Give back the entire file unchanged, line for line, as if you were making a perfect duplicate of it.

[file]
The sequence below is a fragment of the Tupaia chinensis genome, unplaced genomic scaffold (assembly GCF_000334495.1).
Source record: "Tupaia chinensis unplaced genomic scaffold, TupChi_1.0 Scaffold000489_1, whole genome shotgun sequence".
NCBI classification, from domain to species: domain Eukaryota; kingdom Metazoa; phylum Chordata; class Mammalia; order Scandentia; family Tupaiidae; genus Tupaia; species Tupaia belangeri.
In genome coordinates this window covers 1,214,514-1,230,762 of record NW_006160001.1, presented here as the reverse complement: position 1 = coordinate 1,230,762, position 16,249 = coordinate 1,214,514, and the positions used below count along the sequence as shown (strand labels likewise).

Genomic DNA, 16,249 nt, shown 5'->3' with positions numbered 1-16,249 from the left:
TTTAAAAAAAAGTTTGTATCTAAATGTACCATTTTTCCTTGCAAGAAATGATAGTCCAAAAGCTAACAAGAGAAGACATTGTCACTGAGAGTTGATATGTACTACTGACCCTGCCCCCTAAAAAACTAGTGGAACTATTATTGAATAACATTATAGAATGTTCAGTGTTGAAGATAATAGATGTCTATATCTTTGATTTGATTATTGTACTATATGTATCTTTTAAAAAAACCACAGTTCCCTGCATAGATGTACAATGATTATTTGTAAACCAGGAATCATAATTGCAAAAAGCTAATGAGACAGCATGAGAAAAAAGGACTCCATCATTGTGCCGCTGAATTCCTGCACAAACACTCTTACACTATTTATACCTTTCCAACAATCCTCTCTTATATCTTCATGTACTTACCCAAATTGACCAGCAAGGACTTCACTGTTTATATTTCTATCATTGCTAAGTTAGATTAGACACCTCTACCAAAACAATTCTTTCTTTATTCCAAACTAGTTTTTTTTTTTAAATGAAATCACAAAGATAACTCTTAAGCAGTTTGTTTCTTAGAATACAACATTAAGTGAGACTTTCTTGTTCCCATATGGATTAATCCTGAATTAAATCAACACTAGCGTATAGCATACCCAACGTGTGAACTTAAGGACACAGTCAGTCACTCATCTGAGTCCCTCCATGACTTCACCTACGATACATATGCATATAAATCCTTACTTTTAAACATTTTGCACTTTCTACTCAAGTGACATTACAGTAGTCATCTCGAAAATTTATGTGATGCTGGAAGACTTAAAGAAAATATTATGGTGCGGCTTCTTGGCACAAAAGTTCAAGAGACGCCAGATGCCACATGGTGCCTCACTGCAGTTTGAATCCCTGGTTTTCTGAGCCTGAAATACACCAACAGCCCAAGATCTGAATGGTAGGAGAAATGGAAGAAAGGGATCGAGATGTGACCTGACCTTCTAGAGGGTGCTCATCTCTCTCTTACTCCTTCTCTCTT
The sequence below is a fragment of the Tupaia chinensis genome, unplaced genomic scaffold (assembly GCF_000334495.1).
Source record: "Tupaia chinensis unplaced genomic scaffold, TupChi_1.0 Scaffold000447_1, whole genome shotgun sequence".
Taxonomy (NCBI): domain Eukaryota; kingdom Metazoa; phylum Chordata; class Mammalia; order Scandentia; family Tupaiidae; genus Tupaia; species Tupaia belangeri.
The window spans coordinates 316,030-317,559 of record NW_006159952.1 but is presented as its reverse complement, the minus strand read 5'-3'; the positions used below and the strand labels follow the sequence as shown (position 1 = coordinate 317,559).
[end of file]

The sequence below is a fragment of the Tupaia chinensis genome, unplaced genomic scaffold (assembly GCF_000334495.1).
Source record: "Tupaia chinensis unplaced genomic scaffold, TupChi_1.0 Scaffold000489_1, whole genome shotgun sequence".
NCBI classification, from domain to species: domain Eukaryota; kingdom Metazoa; phylum Chordata; class Mammalia; order Scandentia; family Tupaiidae; genus Tupaia; species Tupaia belangeri.
In genome coordinates this window covers 1,214,514-1,230,762 of record NW_006160001.1, presented here as the reverse complement: position 1 = coordinate 1,230,762, position 16,249 = coordinate 1,214,514, and the positions used below count along the sequence as shown (strand labels likewise).

Genomic DNA, 16,249 nt, shown 5'->3' with positions numbered 1-16,249 from the left:
TTTAAAAAAAAGTTTGTATCTAAATGTACCATTTTTCCTTGCAAGAAATGATAGTCCAAAAGCTAACAAGAGAAGACATTGTCACTGAGAGTTGATATGTACTACTGACCCTGCCCCCTAAAAAACTAGTGGAACTATTATTGAATAACATTATAGAATGTTCAGTGTTGAAGATAATAGATGTCTATATCTTTGATTTGATTATTGTACTATATGTATCTTTTAAAAAAACCACAGTTCCCTGCATAGATGTACAATGATTATTTGTAAACCAGGAATCATAATTGCAAAAAGCTAATGAGACAGCATGAGAAAAAAGGACTCCATCATTGTGCCGCTGAATTCCTGCACAAACACTCTTACACTATTTATACCTTTCCAACAATCCTCTCTTATATCTTCATGTACTTACCCAAATTGACCAGCAAGGACTTCACTGTTTATATTTCTATCATTGCTAAGTTAGATTAGACACCTCTACCAAAACAATTCTTTCTTTATTCCAAACTAGTTTTTTTTTTTAAATGAAATCACAAAGATAACTCTTAAGCAGTTTGTTTCTTAGAATACAACATTAAGTGAGACTTTCTTGTTCCCATATGGATTAATCCTGAATTAAATCAACACTAGCGTATAGCATACCCAACGTGTGAACTTAAGGACACAGTCAGTCACTCATCTGAGTCCCTCCATGACTTCACCTACGATACATATGCATATAAATCCTTACTTTTAAACATTTTGCACTTTCTACTCAAGTGACATTACAGTAGTCATCTCGAAAATTTATGTGATGCTGGAAGACTTAAAGAAAATATTATGGTGCGGCTTCTTGGCACAAAAGTTCAAGAGACGCCAGATGCCACATGGTGCCTCACTGCAGTTTGAATCCCTGGTTTTCTGAGCCTGAAATACACCAACAGCCCAAGATCTGAATGGTAGGAGAAATGGAAGAAAGGGATCGAGATGTGACCTGACCTTCTAGAGGGTGCTCATCTCTCTCTTACTCCTTCTCTCTT
The sequence below is a fragment of the Tupaia chinensis genome, unplaced genomic scaffold (assembly GCF_000334495.1).
Source record: "Tupaia chinensis unplaced genomic scaffold, TupChi_1.0 Scaffold000447_1, whole genome shotgun sequence".
Taxonomy (NCBI): domain Eukaryota; kingdom Metazoa; phylum Chordata; class Mammalia; order Scandentia; family Tupaiidae; genus Tupaia; species Tupaia belangeri.
The window spans coordinates 316,030-317,559 of record NW_006159952.1 but is presented as its reverse complement, the minus strand read 5'-3'; the positions used below and the strand labels follow the sequence as shown (position 1 = coordinate 317,559).